protege of his father's old companion in
the Texas legislature, Sam Rayburn.

terests"; Lyndon was a young man who
had been "bought." Paradoxically,
Johnson continued to champion the
people" as he fought to bring such New
Deal benefits as rural electrification to
the Hill Country. Limited by his "good
guys" and "bad guys" approach, Caro
is unable to explain how Johnson, his
reactionary backers, and the
passionately pro-Roosevelt voters of
Texas reconciled Johnson's cham-
pioning of two sides in a contest Caro
argues was fundamental to Texas
politics. His only appeal is to the utter
stupidity of the voting public, the
unlimited greed of the fat cats, and
L.B.J's demonic powers of persuasion.
As a purportedly historical analysis of
American politics, this will not do.
The Paths to Power fails to meet its
promise due to a fundamental misun-
derstanding on Caro's part of his task
as a biographer. Caro was, and
remains, an investigative reporter. He
seeks to do to Johnson and America
what he did to Robert Moses and New
York City--to expose the utter
debasement of the political process and
place the blame with evil men. This
neo-muckraking makes for a good
morality play but not for a balanced
assessment of the biographer's subject.
Caro need not be an L.B.J. partisan--
Johnson made sure he had plenty of
those during his life--yet he need not be
a hanging judge either. His study of
Johnson is far too polemical in its
assault on Johnson and his career.
Caro fails, too, at a central task for
the political biographer, creating
plausible actors for the historical
drama. His characters are, at best, two
dimensional and at worst crude stick
figures. Long-suffering Lady Bird,
upright Sam Rayburn, rapacious Her-
man Brown, and the villain of the piece,
conniving, unprincipled Lyndon, are
suited for second rate fiction, not for
first-rate scholarship.
The work is closer to Dreiser's The
Financier or Abraham Cahan's David
Levinsky in its tale of greed and
debasement than it is to such careful
studies of political leadership as Dumas
Malone's Jefferson or Sidney Fine's
Frank Murphy. Caro would benefit
from a closer study of how the genre
should be handled.
The book would benefit as well from a
better job of editing. In his 768 pages
Caro constantly diverges from John-
son's path to give a history of Texas, an
unoriginal evaluation of the New Deal,
and biographical information on every
character he introduces, whether
major or minor. The pages go on and
on and on as Caro is determined to put
every note card taken in the process of
researching the study into print. The
potential reader is hereby warned to set
aside a large chunk of time for the
work. I would rather not contemplate
the size of the two volumes yet to come.
The Path to Power does have one,
unintended, benefit. In beginning to
discount the legacy of Johnson's years
as a major force in American politics,
Caro does what today should be the im-
possible. His Lyndon Johnson makes
Ronald Reagan look good. It is a
dubious achielvement.
Martin Burke is a doctoral can-
didate in the program in American

By Joe Hoppe
G C OMEBODY'S A doctor, some-
body's a nurse, well Steve Nar-
della plays music." That's what the
man said, and that's what the man
does. And that's all he does.
Steve Nardella, 34, has earned his
living playing music for "years and
years," as he says, beginning not too
long after he moved to Ann Arbor from
Providence, Rhode Island in 1972. He
was originally lured intoA2 by the '71
Blues Festival. He liked what he saw so
he came back and stayed. And hasn't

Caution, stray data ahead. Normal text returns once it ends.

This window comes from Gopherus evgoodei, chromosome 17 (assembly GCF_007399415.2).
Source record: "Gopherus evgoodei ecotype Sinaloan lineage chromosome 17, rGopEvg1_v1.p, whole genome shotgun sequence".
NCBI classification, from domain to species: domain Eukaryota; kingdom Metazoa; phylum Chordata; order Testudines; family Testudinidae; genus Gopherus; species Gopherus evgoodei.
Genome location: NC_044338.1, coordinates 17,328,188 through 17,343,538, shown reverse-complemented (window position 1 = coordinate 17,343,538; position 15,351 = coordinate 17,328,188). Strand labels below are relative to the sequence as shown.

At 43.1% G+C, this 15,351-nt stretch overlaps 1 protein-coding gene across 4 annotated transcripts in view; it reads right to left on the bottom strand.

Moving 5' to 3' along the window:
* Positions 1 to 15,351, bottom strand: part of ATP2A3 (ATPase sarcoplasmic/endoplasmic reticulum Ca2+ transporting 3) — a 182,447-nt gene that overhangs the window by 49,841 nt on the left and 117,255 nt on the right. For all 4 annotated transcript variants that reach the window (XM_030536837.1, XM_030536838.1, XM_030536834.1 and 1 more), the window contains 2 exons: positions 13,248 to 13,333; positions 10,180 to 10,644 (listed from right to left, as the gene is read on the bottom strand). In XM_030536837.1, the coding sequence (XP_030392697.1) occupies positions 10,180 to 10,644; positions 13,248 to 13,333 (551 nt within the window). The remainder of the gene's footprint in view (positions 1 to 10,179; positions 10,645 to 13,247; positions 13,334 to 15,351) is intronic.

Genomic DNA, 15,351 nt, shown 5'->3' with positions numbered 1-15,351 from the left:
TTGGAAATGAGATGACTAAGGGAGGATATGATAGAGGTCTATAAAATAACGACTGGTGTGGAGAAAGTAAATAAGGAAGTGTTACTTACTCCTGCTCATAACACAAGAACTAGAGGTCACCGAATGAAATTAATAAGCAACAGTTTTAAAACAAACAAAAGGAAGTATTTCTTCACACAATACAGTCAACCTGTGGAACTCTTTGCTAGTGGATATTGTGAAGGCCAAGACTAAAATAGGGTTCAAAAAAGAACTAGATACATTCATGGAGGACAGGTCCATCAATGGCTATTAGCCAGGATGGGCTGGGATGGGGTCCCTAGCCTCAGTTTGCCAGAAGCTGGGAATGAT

had a "legit" job since.
The music Nardella plays is the
music he grew up with: country, rock
and roll, rhythm and blues, and
rockabilly. The main men he listened to
and therefore his big influences, were
Elvis Presley, Muddy Waters, Little
Walter, and Marty Robbins. Those are
the men off the top of his head, but there
are a lot more.
Nardella's got an old Little Richard
album cover tacked up on his wall; a
little farther over is a Dion and the
Belmonts sleeve. "Six to seven hun-
dred" 45s are stacked in foot-high piles
on a round table over in the corner.
They're originals: Elvis, Carl Perkins,
Gene Vincent, Chuck Berry - all the
guys you would expect and more. "I've
got so many people that I dig - it's kind
of hard to name the ones I really dig,"
says Nardella.
In his earlier years in Ann Arbor,
Nardella played with George Bedard
(now of the Bonnevilles) in a couple of
rock/rhythm and blues bands, The
Vipers, and later the Silvertones. He's
toured the west in a warm-up group for
local boy-made-good Commander Cody
(remember "Hot Rod Lincoln"?). Nar-
della has been around Ann Arbor's
music scene for a while.
"Rockabilly's not a new thing for
me," says Nardella. "It's not
something I just started doing because
it's a fad." And while he does use the
term, Nardella is quick to say that his
music is a lot more than rockabilly. "I
don't like to be classified as a
rockabilly," he says. "If I was to call
myself a rockabilly, it would be saying
that that's all I do - and that's not all I
do." His band also does a lot of old rock
and roll, and some blues.
Nardella has been playing guitar and
harmonica and singing for his own band
since the late '70s. The band's current
make-up is the famous "Mr. B", Mark
Braun, on piano; Andy Conlin on
drums; and Keith Herber playing the
upright string bass. Braun and Conlin
have been with Nardella a couple of
years, Herber a couple of months. The
band plays around Ann Arbor a lot, and
gets around to Chicago, Detroit,
Kalamazoo, Toledo, Indianapolis...
Since Nardella has always played
r&b/rock and roll, and that kind of
music hasn't always been terribly
popular, he hasn't always been able to
get jobs. "I went through problems, all
those things, but when I wasn't doing


Steve Naldella: Local musician does good

Lyndon Baines Johnson: Presidential power

a man who could not pay his debtys
would never "be somebody" in the
world of Johnson City. Lyndon had to
get out.
The path traced by Caro took Johnson
first to San Marcos, the campus of
Southwest Texas State Teachers
College. At that humble institution,
Johnson found his calling--not as a
teacher, but as a politician. Caro
argues Johnson possessed a unique
ability to persuade others to do his bid-
ding, a talent that flourished at San
Marcos and marked his entire career.
Toward older, powerful men, he was an
obsequious flatterer--a brown-nose par
excellence--who gained favors and